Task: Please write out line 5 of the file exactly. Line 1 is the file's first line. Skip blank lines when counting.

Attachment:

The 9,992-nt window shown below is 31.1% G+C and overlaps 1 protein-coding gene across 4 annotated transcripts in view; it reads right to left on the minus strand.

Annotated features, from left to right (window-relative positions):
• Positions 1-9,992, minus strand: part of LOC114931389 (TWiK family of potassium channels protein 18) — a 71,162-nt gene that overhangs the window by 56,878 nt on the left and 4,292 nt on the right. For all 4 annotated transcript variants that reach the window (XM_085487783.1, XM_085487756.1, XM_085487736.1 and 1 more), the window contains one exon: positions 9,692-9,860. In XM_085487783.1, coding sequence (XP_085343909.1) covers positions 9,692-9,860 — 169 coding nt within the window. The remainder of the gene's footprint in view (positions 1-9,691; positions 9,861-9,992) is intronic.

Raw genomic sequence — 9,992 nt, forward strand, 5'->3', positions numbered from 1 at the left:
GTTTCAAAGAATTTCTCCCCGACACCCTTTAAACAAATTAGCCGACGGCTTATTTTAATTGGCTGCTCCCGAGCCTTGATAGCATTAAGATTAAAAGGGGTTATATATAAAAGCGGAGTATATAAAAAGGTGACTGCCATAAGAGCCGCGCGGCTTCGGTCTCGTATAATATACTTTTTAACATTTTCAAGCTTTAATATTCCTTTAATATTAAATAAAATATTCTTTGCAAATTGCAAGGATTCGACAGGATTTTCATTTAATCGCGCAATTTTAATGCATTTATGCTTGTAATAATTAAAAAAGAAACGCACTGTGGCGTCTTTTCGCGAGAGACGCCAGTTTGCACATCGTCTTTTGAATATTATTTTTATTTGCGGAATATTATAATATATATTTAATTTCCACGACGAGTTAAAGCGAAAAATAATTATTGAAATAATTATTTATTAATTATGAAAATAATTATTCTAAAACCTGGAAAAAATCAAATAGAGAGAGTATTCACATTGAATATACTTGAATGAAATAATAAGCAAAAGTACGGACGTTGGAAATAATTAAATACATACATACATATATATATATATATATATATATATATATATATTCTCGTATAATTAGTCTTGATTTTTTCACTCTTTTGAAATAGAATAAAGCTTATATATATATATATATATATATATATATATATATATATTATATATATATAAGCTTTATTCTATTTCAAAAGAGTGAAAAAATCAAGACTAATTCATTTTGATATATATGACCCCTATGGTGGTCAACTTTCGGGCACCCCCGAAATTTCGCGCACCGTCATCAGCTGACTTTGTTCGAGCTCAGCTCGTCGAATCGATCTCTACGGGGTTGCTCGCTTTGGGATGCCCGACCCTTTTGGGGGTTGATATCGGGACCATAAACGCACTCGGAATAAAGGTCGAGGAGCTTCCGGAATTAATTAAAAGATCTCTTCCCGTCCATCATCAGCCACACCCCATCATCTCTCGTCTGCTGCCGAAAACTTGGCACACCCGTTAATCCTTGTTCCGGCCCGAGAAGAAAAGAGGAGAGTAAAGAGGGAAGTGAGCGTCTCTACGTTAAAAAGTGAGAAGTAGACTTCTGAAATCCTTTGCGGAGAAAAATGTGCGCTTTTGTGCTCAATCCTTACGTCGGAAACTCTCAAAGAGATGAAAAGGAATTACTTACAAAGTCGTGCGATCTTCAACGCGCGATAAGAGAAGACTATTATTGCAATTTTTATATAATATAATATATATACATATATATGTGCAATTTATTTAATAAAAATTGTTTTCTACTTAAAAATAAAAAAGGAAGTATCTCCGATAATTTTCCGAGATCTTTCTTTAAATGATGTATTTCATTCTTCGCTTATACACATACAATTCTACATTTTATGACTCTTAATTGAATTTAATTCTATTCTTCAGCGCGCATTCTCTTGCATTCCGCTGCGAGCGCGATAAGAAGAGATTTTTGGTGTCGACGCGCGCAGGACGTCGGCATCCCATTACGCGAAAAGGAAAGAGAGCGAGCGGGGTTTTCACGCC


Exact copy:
GTTTCAAAGAATTTCTCCCCGACACCCTTTAAACAAATTAGCCGACGGCTTATTTTAATTGGCTGCTCCCGAGCCTTGATAGCATTAAGATTAAAAGGGGTTATATATAAAAGCGGAGTATATAAAAAGGTGACTGCCATAAGAGCCGCGCGGCTTCGGTCTCGTATAATATACTTTTTAACATTTTCAAGCTTTAATATTCCTTTAATATTAAATAAAATATTCTTTGCAAATTGCAAGGATTCGACAGGATTTTCATTTAATCGCGCAATTTTAATGCATTTATGCTTGTAATAATTAAAAAAGAAACGCACTGTGGCGTCTTTTCGCGAGAGACGCCAGTTTGCACATCGTCTTTTGAATATTATTTTTATTTGCGGAATATTATAATATATATTTAATTTCCACGACGAGTTAAAGCGAAAAATAATTATTGAAATAATTATTTATTAATTATGAAAATAATTATTCTAAAACCTGGAAAAAATCAAATAGAGAGAGTATTCACATTGAATATACTTGAATGAAATAATAAGCAAAAGTACGGACGTTGGAAATAATTAAATACATACATACATATATATATATATATATATATATATATATATATTCTCGTATAATTAGTCTTGATTTTTTCACTCTTTTGAAATAGAATAAAGCTTATATATATATATATATATATATATATATATATATATATTATATATATATAAGCTTTATTCTATTTCAAAAGAGTGAAAAAATCAAGACTAATTCATTTTGATATATATGACCCCTATGGTGGTCAACTTTCGGGCACCCCCGAAATTTCGCGCACCGTCATCAGCTGACTTTGTTCGAGCTCAGCTCGTCGAATCGATCTCTACGGGGTTGCTCGCTTTGGGATGCCCGACCCTTTTGGGGGTTGATATCGGGACCATAAACGCACTCGGAATAAAGGTCGAGGAGCTTCCGGAATTAATTAAAAGATCTCTTCCCGTCCATCATCAGCCACACCCCATCATCTCTCGTCTGCTGCCGAAAACTTGGCACACCCGTTAATCCTTGTTCCGGCCCGAGAAGAAAAGAGGAGAGTAAAGAGGGAAGTGAGCGTCTCTACGTTAAAAAGTGAGAAGTAGACTTCTGAAATCCTTTGCGGAGAAAAATGTGCGCTTTTGTGCTCAATCCTTACGTCGGAAACTCTCAAAGAGATGAAAAGGAATTACTTACAAAGTCGTGCGATCTTCAACGCGCGATAAGAGAAGACTATTATTGCAATTTTTATATAATATAATATATATACATATATATGTGCAATTTATTTAATAAAAATTGTTTTCTACTTAAAAATAAAAAAGGAAGTATCTCCGATAATTTTCCGAGATCTTTCTTTAAATGATGTATTTCATTCTTCGCTTATACACATACAATTCTACATTTTATGACTCTTAATTGAATTTAATTCTATTCTTCAGCGCGCATTCTCTTGCATTCCGCTGCGAGCGCGATAAGAAGAGATTTTTGGTGTCGACGCGCGCAGGACGTCGGCATCCCATTACGCGAAAAGGAAAGAGAGCGAGCGGGGTTTTCACGCC